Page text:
The corporation of the future will surely represent a serious difference from today’s corporate environments on many issues including the structure, organisation, management patterns, communication, technology, leadership patterns, and the rest. The roles of major players including employees, managers, investors and other stakeholders are also going to change. The cornerstone of organisational development, the management-employee relations and the role of the manager inside the organisation is likely to undergo a profound change.
In today’s organisations, the roles of the worker and the manager are typically sharply delineated. Every employee realizes the scope of his or her own duties, and if someone has a problem with such understanding, this person is quickly shown where one’s responsibilities end, and the role of the manager begins. A change in the worker-manager division of labor would begin with greater flexibility in defining who will perform managerial duties. This trend is visible today when employees are assembled in project teams and given temporary or permanent assignments that they had never tackled before. In the organisation of the future, as the expertise and knowledge of workers will increase, the manager will have greater freedom when he or she steps out of the office and appoints others to oversee the process. As rank-and-file employees increase their capacity for decision-making, shifts in power will become less noticeable because people will be able to fulfil more duties than they do today.
In consequence, being in the managerial role will not be seen as an opportunity to domineer and oppress others, but more as additional responsibility. Managers will shed part of their patronizing attitude and begin to see themselves as individuals that simply ‘happened’ to be in this position. Once again, when employees will begin to work more on a project basis, more people will be able to try on the role of a leader. The managerial function will no longer be something exceptional, achieved only by some individuals out of many, but will be seen as a routine part of life – today I am supervising you, tomorrow you will oversee what I do when we come to the area in which you have more knowledge.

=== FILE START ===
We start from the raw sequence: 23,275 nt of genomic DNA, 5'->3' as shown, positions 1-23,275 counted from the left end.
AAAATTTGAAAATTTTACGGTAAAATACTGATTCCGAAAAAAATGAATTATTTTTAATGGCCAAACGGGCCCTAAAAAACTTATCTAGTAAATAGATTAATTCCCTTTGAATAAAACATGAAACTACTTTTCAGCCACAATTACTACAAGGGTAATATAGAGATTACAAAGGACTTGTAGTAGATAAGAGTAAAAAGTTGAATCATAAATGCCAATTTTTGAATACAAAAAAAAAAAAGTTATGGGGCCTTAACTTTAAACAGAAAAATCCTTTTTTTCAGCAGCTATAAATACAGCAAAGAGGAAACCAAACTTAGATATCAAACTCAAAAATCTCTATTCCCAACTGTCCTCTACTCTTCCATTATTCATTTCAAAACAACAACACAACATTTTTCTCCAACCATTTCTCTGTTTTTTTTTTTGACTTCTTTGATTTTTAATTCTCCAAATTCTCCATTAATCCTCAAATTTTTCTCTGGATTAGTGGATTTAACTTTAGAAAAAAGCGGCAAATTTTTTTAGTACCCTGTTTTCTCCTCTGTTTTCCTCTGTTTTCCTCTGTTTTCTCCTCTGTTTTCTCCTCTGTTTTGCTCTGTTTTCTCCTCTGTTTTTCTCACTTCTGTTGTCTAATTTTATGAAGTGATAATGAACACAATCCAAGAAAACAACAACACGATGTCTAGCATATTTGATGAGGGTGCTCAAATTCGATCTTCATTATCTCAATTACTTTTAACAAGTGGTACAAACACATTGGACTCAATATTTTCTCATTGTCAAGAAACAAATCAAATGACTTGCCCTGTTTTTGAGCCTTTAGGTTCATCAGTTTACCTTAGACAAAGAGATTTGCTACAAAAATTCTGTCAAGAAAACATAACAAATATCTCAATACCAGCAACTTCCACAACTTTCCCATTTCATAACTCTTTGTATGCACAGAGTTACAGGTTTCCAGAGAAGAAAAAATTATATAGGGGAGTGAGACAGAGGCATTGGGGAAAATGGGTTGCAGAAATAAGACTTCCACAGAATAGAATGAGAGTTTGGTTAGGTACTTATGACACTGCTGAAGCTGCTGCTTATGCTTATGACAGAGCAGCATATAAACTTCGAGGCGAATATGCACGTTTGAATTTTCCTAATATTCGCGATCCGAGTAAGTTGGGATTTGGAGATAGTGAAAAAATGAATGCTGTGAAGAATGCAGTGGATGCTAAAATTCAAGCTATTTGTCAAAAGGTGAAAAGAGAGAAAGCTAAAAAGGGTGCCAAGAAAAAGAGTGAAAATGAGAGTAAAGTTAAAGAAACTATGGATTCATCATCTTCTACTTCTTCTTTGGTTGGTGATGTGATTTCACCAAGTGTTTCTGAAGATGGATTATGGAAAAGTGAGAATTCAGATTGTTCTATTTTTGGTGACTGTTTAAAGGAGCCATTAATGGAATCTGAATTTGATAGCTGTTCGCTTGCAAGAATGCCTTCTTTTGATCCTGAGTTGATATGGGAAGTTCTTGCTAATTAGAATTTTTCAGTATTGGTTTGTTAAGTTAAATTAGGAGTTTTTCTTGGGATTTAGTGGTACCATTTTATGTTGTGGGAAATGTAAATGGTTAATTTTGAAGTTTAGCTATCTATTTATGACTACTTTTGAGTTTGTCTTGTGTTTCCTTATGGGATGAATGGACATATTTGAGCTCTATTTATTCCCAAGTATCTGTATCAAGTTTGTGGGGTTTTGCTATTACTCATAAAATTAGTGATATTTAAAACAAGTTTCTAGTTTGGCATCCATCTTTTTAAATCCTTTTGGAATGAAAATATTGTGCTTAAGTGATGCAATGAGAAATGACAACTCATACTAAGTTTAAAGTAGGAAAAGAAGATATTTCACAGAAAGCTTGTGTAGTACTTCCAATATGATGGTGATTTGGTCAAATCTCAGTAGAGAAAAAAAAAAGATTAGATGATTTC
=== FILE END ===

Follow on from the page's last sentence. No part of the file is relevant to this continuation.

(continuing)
To some degree, this will be a negative change. Young employees formerly could treat their bosses like fathers who give them guidance in every aspect of their work will no longer be able to use this patriarchal model of support. Instead, their managers will encourage them to undertake managerial functions as early as possible. As a result, some may find this mounting responsibility from the early years of their careers overwhelming. Formerly, many graduates started their employment with positions that were purely administrative. As IT and other forms of technology evolve, administrative positions will likely soon be eliminated totally or in part. The new entrants to the profession will thus sooner move to independent positions and later to managerial ones. One can expect the managers to become much younger in age as a result of this development.
This rise to managerial positions will likely be facilitated by the shift in the manager’s role in decision-making. Previously, the manager was most often the person who unilaterally made the decision after consulting as many viewpoints as he or she thought fit. In the future, decisions will most likely be made by groups, and the manager will act as facilitator of the discussion and the arbiter in crafting the final decision. This will happen as more and more corporations will recognize the importance of employee empowerment in decision-making. The manager will certainly retain a lot of ‘political’ power over various policy-making processes inside the organisation, but in this role the manager’s authority, now unchallenged, will be counterbalanced by the power of the group. Employee empowerment initiatives will make this power real. The manager, in contrast, will often be the consulting voice whose authority will depend more on the rapport with the group. Groups may finally even get a voice in the choice of their managers.
In this way, appointment of managers ‘from without’ will become less frequent. Few managers who have been transferred from other departments or organisations will be able to find good understanding with people in a specific unit. Thus, one will see more ‘home-grown’ managers who have been raised to new positions within the same organisation.
Overall, both the responsibilities and the functions of the managers can be expected to change. Managers will be in greater need of interpersonal skills, relegating more knowledge-based decision-making to their employees. While the role of managers will remain important, in the future corporation the participation of managers and employees will be dramatically redefined, strengthening the role of the employees in these relations.
Six Sigma. Employee Empowerment As A Management Style. 20 Mar. 06 <http://www.isixsigma.com/library/content/c000527.asp>.
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